Weiss v. City of Santa Rosa Police Department et al

Northern District of California, cand-4:2015-cv-01639

ORDER by Judge Yvonne Gonzalez Rogers granting {{39}} Motion to Dismiss. Plaintiff shall have 45 days from the filing of this Order to file an amended complaint.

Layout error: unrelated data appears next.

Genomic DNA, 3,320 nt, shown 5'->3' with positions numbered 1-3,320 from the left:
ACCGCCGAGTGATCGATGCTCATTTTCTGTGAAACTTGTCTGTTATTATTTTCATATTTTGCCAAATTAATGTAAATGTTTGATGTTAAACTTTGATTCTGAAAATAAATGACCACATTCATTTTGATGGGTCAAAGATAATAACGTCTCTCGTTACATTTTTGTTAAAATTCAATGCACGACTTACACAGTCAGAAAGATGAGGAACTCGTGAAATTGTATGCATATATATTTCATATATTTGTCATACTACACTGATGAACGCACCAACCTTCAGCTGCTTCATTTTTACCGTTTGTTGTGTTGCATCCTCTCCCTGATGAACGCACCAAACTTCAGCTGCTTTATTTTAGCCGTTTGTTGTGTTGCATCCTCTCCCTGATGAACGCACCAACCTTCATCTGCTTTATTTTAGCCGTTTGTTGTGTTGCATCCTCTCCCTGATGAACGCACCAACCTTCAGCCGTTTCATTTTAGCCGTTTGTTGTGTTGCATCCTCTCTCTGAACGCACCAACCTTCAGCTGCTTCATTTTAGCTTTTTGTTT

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1 2 3 4 UNITED STATES DISTRICT COURT 5 NORTHERN DISTRICT OF CALIFORNIA 6 TERRY L. WEISS, 7 Case No. 15-cv-01639-YGR Plaintiff, 8 v. ORDER GRANTING MOTION TO DISMISS 9 CITY OF SANTA ROSA POLICE Re: Dkt. No. 39 10 DEPARTMENT, ET AL., 11 Defendants. 12 Northern District of California United States District Court 13 Plaintiff Terry L. Weiss brings this case against defendants City of Santa Rosa Police 14 Department, several individuals in their individual and official capacities, and the Sonoma County 15 Sheriff's Office and the County of Sonoma (the "County Defendants")1 for alleged civil rights 16 violations under federal and state laws related to plaintiff's arrest and booking at the Sonoma 17 County Main Adult Detention Facility. (Dkt. No. 26, "Compl.") 18 Now before the Court is the County Defendants' motion to dismiss the Second Amended 19 Complaint for failure to state a claim under 42 U.S.C. § 1983 and § 1985. (Dkt. No. 39, "Mtn.")2 20 21 22 1 County Defendants note that plaintiff erroneously sued the Sonoma County Sheriff's 23 Office as "Sonoma County Sheriff's Department" and the County of Sonoma as the "Main Adult Detention Facility." The correct party names are listed above. 24 2 Concurrently with County Defendants' motion to dismiss, they also filed an unopposed 25 Request for Judicial Notice in Support of Motion to Dismiss. (Dkt. No. 40, "RJN.") County Defendants ask the Court to judicially notice two exhibits: (1) the "County of Sonoma Claim 26 Form" submitted by plaintiff to the County of Sonoma, dated January 24, 2014, attached as Exhibit A; and (2) the "Notice of Rejection of Claim" sent to plaintiff by the County of Sonoma 27 with accompanying proof of service, dated April 10, 2014, attached as Exhibit B. The Court hereby GRANTS County Defendants' request and takes judicial notice of the exhibits attached to 28 the RJN. Additionally, County Defendants move to dismiss the state law claims for failure to state a claim 1 2 and as time-barred by the statute of limitations. (Id.) Plaintiff filed a response (Dkt. No. 54, 3 "Opp'n") and County Defendants filed a reply (Dkt. No. 55, "Reply").3 4 Having carefully considered the pleadings and papers submitted, the Court DISMISSES 5 plaintiff's Section 1983 and Section 1985 claims with leave to amend, and DISMISSES WITH 6 PREJUDICE plaintiff's state law claims.4 7 I. BACKGROUND 8 Plaintiff alleges that on July 24, 2013, she went to the Santa Rosa Police Department 9 10 ("SRPD") to obtain a report and speak to officers regarding an earlier incident involving certain 11 officers. (Compl. ¶ 35.) After some time waiting in the lobby of the SRPD, plaintiff alleges that 12 officers arrested her, jumped her, handcuffed her, slammed her against the walls, and yelled at her Northern District of California United States District Court 13 to stop resisting the arrest. (Id. at ¶ 39.) Plaintiff alleges that she was next taken to the Sonoma 14 County Main Adult Detention Facility ("MADF") at approximately 12:00 or 1:00 a.m. in the 15 morning. (Id. at ¶ 42.) 16 According to plaintiff, upon arrival at MADF, a medical technician took her vital signs and 17 18 noted that her blood pressure was very high. (Id. at ¶ 41.) Plaintiff then purportedly informed the 19 deputies that her blood pressure was high and that she had not taken her medication that day, and 20 further claims that she was "refused treatment, a blanket, or even acknowledgment to the health 21 3 22 The Court acknowledges that plaintiff filed two amended oppositions without leave of the Court after County Defendants' had filed their reply. In the interests of judicial economy, the 23 Court has reviewed the amended oppositions (Dkt. Nos. 56, 57), but advises plaintiff that filing additional briefs is not allowed under the Local Rules without prior leave of the Court. Civil L.R. 24 7-3(d). In the future, such additional briefs may be stricken from the record and sanctions may be imposed for failure to comply with the Local Rules. 25 4 Because plaintiff has been granted leave to amend the complaint consistent with this 26 Order, plaintiff's motion for leave to file a third amended complaint (Dkt. No. 63) is DENIED as moot, and the hearing set on that motion for July 26, 2016 is VACATED. Plaintiff is advised that, 27 in the future, should she attempt to amend her complaint again, the Local Rules require that the party "filing or moving to file an amended pleading must reproduce the entire proposed pleading 28 and may not incorporate any part of a prior pleading by reference." Civil L.R. 10-1. 2 issues at hand." (Id.) Plaintiff alleges that she fainted and was awoken by a "Trustee," who was 1 2 calling on the deputies to inform them that plaintiff was unconscious. (Id.) Plaintiff further 3 alleges that staff at the facility falsely accused plaintiff of suffering drug and alcohol withdrawal 4 symptoms and accused plaintiff of being suicidal. (Id.) 5 Plaintiff claims that she was not booked or informed of the charges against her until 6 approximately 4:00 to 4:30 a.m. that morning. (Id. at ¶ 42.) She further alleges that she requested 7 that staff photograph her injuries, but that the jail staff refused, explaining that they observed no 8 unusual injuries. (Id.) Plaintiff additionally claims that her bail was posted at 5:45 a.m., but that 9 10 she was kept in custody until roughly 9:00 to 10:00 a.m. due to allegedly deliberate delays in 11 processing her paperwork. (Id.) 12 II. DISCUSSION Northern District of California United States District Court 13 A. Legal Standard 14 Pursuant to Rule 12(b)(6), a complaint may be dismissed for failure to state a claim upon 15 which relief may be granted. Dismissal for failure to state a claim under Federal Rule of Civil 16 Procedure 12(b)(6) is proper if there is a "lack of a cognizable legal theory or the absence of 17 18 sufficient facts alleged under a cognizable legal theory." Conservation Force v. Salazar, 646 F.3d 19 1240, 1242 (9th Cir. 2011) (citing Balistreri v. Pacifica Police Dep't, 901 F.2d 696, 699 (9th Cir. 20 1988)). The complaint must plead "enough facts to state a claim [for] relief that is plausible on its 21 face." Bell Atl. Corp. v. Twombly, 550 U.S. 544, 570 (2007). A claim is plausible on its face 22 "when the plaintiff pleads factual content that allows the court to draw the reasonable inference 23 that the defendant is liable for the misconduct alleged." Ashcroft v. Iqbal, 556 U.S. 662, 678 24 25 (2009). If the facts alleged do not support a reasonable inference of liability, stronger than a mere 26 possibility, the claim must be dismissed. Id. at 678–79; see also In re Gilead Scis. Sec. Litig., 536 27 F.3d 1049, 1055 (9th Cir. 2008) (stating that a court is not required to accept as true "allegations 28 that are merely conclusory, unwarranted deductions of fact, or unreasonable inferences"). 3 "Federal Rule of Civil Procedure 8(a)(2) requires only a 'short and plain statement of the 1 2 claim showing that the pleader is entitled to relief,' in order to 'give the defendant fair notice of 3 what the. . . claim is and the grounds upon which it rests.'" Twombly, 550 U.S. at 554–55 4 (quoting Fed. R. Civ. P. 8(a)(2)) (alteration in original). Even under the liberal pleading standard 5 of Rule 8(a)(2), "a plaintiff's obligation to provide the grounds of his entitlement to relief requires 6 more than labels and conclusions, and a formulaic recitation of the elements of a cause of action 7 will not do." Id. at 555 (citing Papasan v. Allain, 478 U.S. 265, 286 (1986) (internal brackets and 8 quotation marks omitted)). The Court will not assume facts not alleged, nor will it draw 9 10 unwarranted inferences. Iqbal, 556 U.S. at 679 ("Determining whether a complaint states a 11 plausible claim for relief [is] a context-specific task that requires the reviewing court to draw on its 12 judicial experience and common sense."). Northern District of California United States District Court 13 B. Section 1983 Claims 14 Section 1983 provides a cause of action against any person, including municipalities, 15 counties, and subdivisions thereof, for the "deprivation of any rights, privileges, or immunities 16 secured by the Constitution and laws." 42 U.S.C. § 1983; see also Monell v. Dep't of Soc. Servs. 17 18 of N.Y., 436 U.S. 658, 690 (1978). Local government entities, however, cannot be held liable 19 under Section 1983 "unless action pursuant to official municipal policy of some nature caused a 20 constitutional tort." Monell, 436 U.S. at 691. In other words, local government entities may only 21 be sued under Section 1983 when "execution of a government's policy or custom, whether made 22 by its lawmakers or by those whose edicts or acts may fairly be said to represent official policy, 23 inflicts the injury." Id. at 694. Accordingly, to prevail on a Section 1983 claims, plaintiffs must 24 25 sufficiently allege that: 26 (1) they were deprived of their constitutional rights by defendants and their employees acting under color of state law; (2) that the defendants have customs or 27 policies which 'amount to deliberate indifference' to their constitutional rights; and (3) that these policies are the 'moving force behind the constitutional violation[s]. 28 4 Lee v. Los Angeles, 250 F.3d 668, 681–82 (9th Cir. 2001), abrogated on other grounds by 1 2 Twombly, 550 U.S. at 555. 3 County Defendants argue that plaintiff failed to allege sufficiently any violation of a 4 constitutional right, let alone any county policy or custom that would have led to such a violation. 5 Specifically, County Defendants argue that plaintiff's allegations of any improper treatment she 6 received at the detention facility are insufficient to establish a county policy or custom that would 7 expose County Defendants to liability. The Court agrees. 8 Plaintiff included several allegations of mistreatment committed by several officers and jail 9 10 staff. For instance, plaintiff alleges that the police used excessive force in arresting her, denied her 11 medical treatment, and held her without informing her of the charges against her, among others. 12 (Compl. ¶¶ 36–43.) Plaintiff also generally alleged a pattern of abuse throughout law enforcement Northern District of California United States District Court 13 agencies in the city, county, state, and whole country. (Id. at ¶ 21.) Such allegations are, 14 however, insufficient to establish the "direct causal link" between any County policies and 15 plaintiff's alleged constitutional deprivations, which is necessary to sustain an action under 16 Section 1983. See Erdman v. Cochise Cty., 926 F.2d 877, 882 (9th Cir. 1991) (citing Canton v. 17 18 Harris, 489 U.S. 378, 385 (1989)). Plaintiff must allege facts sufficient to demonstrate the 19 existence of a policy or policies set by the County Defendants, the execution of which led to her 20 claimed injuries. 21 Accordingly, the Court DISMISSES WITHOUT PREJUDICE plaintiff's Section 1983 claims 22 against County Defendants. The Court GRANTS plaintiff leave to amend the complaint to provide 23 factual allegations that can support a finding that a causal link exists between a County policy and 24 25 plaintiff's injuries. 26 C. Section 1985 Claims 27 Section 1985 makes any person who "conspire[s] . . . for the purpose of depriving, either 28 directly or indirectly, any person or class of persons of the equal protection of the laws, or of equal 5 privileges and immunities under the laws." 42 U.S.C. § 1985. "To state a claim for conspiracy to 1 2 violate constitutional rights, 'the plaintiff must state specific facts to support the existence of the 3 claimed conspiracy.'" Olsen v. Idaho State Bd. of Medicine, 363 F.3d 916, 929 (9th Cir. 2004) 4 (quoting Burns v. Cty. of King, 883 F.2d 819, 821 (9th Cir. 1989)). Additionally, "a plaintiff must 5 demonstrate a deprivation of a right motivated by some racial, or perhaps otherwise class-based, 6 invidiously discriminatory animus behind the conspirators' action." RK Ventures, Inc. v. Seattle, 7 307 F.3d 1045, 1056 (9th Cir. 2002) (citation omitted). 8 County Defendants argue that plaintiff failed to state facts both to support the existence of 9 10 a conspiracy and to demonstrate that the alleged deprivations were motivated by racial or class- 11 based animus. The Court, again, agrees. Plaintiff's complaint included numerous allegations of 12 mistreatment committed by several county employees, including the sheriff and medical Northern District of California United States District Court 13 examiners. However, plaintiff did not state any facts that would support a finding that the County 14 Defendants were engaged in a conspiracy with any of these employees to deprive plaintiff of her 15 constitutional rights. Moreover, plaintiff failed to include any allegations that she belonged to a 16 protected class, and that she was targeted as a result of her membership in that protected class. 17 18 Accordingly, the Court DISMISSES WITHOUT PREJUDICE plaintiff's Section 1985 claims 19 against County Defendants. The Court GRANTS plaintiff leave to amend the complaint to provide 20 allegations that would support a finding of the existence of a conspiracy to interfere with her civil 21 rights because of her membership in a protected class. 22 D. State Law Claims 23 "Tort liability of public entities in California is governed by the Tort Claims Act." Forbes 24 25 v. Cty. of San Bernardino, 101 Cal. App. 4th 48, 53 (2002) (citing Cal. Gov. Code § 810 et seq.). 26 Under the Tort Claims Act ("TCA"), plaintiffs must first file a claim with the state entity as set 27 forth in the act for any pecuniary actions arising out of "negligence, nuisance, breach of statutory 28 duties, intentional wrongs[,] and contract." Lozada v. San Francisco, 145 Cal. App. 4th 1139, 6 1152 (2006) (citations omitted); see Cal. Gov. Code § 945.4. The TCA also contains a statute of 1 2 limitations for suits brought against any public entities in California. Cal. Gov. Code § 945.6; see 3 also Anson v. Cty. Merced, 202 Cal. App. 3d 1195, 1205 (1988). Under the TCA, "any suit 4 against a public entity on a cause of action for which a claim is required. . . must be commenced: 5 (1) If written notice is given in accordance with Section 913, not later than six months after the 6 date which notice is personally delivered or deposited in the mail." Cal. Gov. Code § 945.6. If no 7 written notice is provided, plaintiffs have two years to file a complaint. Id. 8 Here, plaintiff filed a claim with the County of Sonoma on January 24, 2014. (RJN Ex. 9 10 A.) On April 10, 2014, the County officially rejected plaintiff's claim and deposited the rejection 11 letter in the mail on the same day. (RJN Ex. B.) Plaintiff filed the initial complaint in this case in 12 September 2014 (Dkt. No. 1-1), but did not seek leave of the court to add the County Defendants Northern District of California United States District Court 13 until November 19, 2015 (Dkt. No. 23). Plaintiff did not file her Second Amended Complaint 14 adding the County Defendants until December 15, 2015 (Dkt. No. 26), approximately twenty 15 months after the notice of rejection was mailed. 16 Plaintiff argues that the County's delay in providing her with notice of her claim's 17 18 rejection excuses her own delay in filing a complaint against County Defendants. According to 19 plaintiff, the County only had forty-five days to reject or grant her claim, but failed to do so until 20 approximately one month after the forty-five day deadline. Therefore, plaintiff argues that the 21 two-year statute of limitations should apply. However, a California Court of Appeal has squarely 22 rejected this argument. Glorietta Foods, Inc. v. San Jose, 147 Cal. App. 3d 835 (1983). In 23 Glorietta, the plaintiff filed a claim with the city of San Jose alleging that it had suffered damages 24 25 due to actions by the fire department. Id. at 836. The city sent a rejection of claim notice to the 26 plaintiff fifty days after the claim was filed, and the plaintiff did not file a complaint for damages 27 against the city until thirteen months after the rejection notice was mailed. Id. at 837. Yet, the 28 trial court granted summary judgment on the grounds that the claim was time-barred by the six- 7 month statute of limitations, and the Court of Appeal affirmed. Id. at 838. The Court of Appeal 1 2 explained that the "legislative scheme was adapted to permit a public entity. . . [to] give notice of 3 rejection of a claim at any time and thereby commence the running of a six-month statute of 4 limitations." Id. 5 Accordingly, the Court finds that plaintiff's state law claims against the County 6 Defendants are time-barred by the statute of limitations. The Court, therefore, need not address 7 the County Defendants' alternative argument that plaintiff failed to state a claim by failing to 8 allege compliance with the TCA's claim procedure. The Court DISMISSES WITH PREJUDICE 9 10 plaintiff's state law claims against the County Defendants. Plaintiff does not have leave to amend 11 the complaint to reassert the state law claims against the County Defendants because no 12 amendment could cure the deficiency here. Northern District of California United States District Court 13 III. CONCLUSION 14 The Court DISMISSES WITHOUT PREJUDICE plaintiff's Section 1983 and Section 1985 15 claims against the County Defendants. The Court DISMISSES WITH PREJUDICE plaintiff's state 16 law claims against the County Defendants. Plaintiff shall have forty-five (45) days from the filing 17 18 of this Order to file an amended complaint. 19 IT IS SO ORDERED. 20 Dated: July 5, 2016 21 ______________________________________ 22 YVONNE GONZALEZ ROGERS UNITED STATES DISTRICT COURT JUDGE 23 24 25 26 27 28 8